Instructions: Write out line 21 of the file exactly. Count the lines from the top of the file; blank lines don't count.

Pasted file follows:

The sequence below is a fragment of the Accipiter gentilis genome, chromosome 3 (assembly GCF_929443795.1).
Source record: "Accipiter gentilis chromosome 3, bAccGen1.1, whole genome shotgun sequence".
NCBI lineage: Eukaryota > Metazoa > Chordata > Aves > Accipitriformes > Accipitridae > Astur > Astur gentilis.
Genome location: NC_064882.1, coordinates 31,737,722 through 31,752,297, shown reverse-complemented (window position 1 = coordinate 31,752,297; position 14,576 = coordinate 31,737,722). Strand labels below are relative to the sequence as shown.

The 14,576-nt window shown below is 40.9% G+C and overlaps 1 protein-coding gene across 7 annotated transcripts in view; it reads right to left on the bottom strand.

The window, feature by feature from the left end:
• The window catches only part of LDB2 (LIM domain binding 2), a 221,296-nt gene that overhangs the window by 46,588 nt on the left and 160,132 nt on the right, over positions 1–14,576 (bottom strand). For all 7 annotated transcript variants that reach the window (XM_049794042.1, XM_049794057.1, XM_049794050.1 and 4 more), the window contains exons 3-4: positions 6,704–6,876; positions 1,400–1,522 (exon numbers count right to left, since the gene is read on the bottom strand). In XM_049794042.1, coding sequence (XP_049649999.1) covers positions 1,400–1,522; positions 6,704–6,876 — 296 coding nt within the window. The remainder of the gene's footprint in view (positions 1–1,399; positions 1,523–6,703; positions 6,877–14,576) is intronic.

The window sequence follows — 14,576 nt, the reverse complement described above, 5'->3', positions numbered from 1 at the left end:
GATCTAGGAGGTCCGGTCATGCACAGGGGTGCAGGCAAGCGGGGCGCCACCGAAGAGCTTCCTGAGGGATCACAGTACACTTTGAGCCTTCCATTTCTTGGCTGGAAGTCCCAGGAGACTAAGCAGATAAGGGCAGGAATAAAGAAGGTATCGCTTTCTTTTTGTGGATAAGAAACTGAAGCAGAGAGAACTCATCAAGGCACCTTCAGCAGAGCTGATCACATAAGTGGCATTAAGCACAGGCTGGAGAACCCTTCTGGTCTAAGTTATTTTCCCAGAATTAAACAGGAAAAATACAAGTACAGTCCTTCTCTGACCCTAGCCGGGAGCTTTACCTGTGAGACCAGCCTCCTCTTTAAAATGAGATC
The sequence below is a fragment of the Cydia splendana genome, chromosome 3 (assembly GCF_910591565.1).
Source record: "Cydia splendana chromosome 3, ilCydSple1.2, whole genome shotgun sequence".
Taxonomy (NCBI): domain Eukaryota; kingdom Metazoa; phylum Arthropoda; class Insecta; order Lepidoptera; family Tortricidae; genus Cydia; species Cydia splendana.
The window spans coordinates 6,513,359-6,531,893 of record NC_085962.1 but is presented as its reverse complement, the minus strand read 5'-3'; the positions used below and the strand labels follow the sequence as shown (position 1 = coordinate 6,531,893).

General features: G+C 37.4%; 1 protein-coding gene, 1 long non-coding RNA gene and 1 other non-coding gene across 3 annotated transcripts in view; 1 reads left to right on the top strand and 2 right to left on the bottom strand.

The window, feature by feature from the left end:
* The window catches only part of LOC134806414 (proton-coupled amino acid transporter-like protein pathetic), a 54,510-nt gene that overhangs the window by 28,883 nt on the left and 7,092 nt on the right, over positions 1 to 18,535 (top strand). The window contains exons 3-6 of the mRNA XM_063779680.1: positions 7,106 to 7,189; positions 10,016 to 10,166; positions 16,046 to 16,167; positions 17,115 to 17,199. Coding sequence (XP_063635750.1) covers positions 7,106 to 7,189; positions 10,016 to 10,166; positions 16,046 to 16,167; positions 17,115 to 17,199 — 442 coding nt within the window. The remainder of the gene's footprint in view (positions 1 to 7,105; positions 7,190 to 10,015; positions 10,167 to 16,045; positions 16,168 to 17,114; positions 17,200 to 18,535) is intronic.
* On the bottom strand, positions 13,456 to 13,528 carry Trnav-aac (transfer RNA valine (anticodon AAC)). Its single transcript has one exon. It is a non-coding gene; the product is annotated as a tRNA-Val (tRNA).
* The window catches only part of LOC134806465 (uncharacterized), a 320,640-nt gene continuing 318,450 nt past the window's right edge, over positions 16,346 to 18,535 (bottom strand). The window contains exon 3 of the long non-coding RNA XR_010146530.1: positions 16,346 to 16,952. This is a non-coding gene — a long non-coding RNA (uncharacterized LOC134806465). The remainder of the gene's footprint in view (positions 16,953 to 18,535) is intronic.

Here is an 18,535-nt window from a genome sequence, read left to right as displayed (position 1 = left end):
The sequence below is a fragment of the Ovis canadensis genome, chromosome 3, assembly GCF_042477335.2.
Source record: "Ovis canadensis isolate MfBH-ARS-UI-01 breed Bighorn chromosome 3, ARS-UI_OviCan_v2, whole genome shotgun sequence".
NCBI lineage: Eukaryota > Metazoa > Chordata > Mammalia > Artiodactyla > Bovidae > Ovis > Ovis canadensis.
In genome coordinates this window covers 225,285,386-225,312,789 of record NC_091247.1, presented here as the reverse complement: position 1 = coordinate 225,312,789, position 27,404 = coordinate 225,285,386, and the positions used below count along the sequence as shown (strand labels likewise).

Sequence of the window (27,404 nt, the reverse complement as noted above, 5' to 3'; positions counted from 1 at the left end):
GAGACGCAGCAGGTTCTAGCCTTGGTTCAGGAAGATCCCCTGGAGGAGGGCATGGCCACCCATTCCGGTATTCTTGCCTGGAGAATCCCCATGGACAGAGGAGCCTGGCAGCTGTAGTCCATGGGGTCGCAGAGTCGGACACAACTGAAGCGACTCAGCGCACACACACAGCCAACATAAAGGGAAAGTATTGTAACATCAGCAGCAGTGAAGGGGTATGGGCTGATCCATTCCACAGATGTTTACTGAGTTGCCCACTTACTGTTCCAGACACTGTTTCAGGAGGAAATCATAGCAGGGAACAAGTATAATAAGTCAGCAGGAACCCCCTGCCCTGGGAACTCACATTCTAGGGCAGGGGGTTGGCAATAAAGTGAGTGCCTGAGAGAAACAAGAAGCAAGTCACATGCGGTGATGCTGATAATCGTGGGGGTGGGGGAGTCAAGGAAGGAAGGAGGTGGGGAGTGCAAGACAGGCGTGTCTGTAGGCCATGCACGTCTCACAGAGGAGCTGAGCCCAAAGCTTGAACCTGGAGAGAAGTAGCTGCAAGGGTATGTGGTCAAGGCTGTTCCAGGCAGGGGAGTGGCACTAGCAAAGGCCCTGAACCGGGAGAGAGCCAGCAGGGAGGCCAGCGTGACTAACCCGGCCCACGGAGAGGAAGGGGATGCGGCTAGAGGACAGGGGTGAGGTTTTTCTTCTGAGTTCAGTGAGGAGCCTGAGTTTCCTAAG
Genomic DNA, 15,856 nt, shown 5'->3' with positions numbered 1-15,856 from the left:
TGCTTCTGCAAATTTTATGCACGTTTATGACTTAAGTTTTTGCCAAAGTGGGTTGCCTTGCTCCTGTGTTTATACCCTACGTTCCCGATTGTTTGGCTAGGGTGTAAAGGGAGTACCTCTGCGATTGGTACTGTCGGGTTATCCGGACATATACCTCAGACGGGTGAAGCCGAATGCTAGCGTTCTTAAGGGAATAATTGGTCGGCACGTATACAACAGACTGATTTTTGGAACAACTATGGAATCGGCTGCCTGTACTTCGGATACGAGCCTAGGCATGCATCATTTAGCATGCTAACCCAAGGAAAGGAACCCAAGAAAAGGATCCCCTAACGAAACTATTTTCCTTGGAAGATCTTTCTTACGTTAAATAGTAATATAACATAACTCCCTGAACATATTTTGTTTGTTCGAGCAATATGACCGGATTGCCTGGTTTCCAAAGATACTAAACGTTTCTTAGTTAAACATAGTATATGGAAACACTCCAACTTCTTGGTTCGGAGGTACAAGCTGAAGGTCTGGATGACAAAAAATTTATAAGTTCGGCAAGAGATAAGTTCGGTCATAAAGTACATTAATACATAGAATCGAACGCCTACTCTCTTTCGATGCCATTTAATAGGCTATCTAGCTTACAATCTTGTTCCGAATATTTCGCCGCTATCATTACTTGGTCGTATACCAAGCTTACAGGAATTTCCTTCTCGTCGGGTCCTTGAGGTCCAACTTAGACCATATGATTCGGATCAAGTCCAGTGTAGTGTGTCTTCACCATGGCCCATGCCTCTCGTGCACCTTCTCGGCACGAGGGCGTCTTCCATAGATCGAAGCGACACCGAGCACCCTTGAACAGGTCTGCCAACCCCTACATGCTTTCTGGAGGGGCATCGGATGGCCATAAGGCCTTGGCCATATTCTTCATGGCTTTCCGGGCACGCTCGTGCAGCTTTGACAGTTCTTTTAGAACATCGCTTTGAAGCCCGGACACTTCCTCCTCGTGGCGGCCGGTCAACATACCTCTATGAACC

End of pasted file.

Source record: "Ovis canadensis isolate MfBH-ARS-UI-01 breed Bighorn chromosome 3, ARS-UI_OviCan_v2, whole genome shotgun sequence".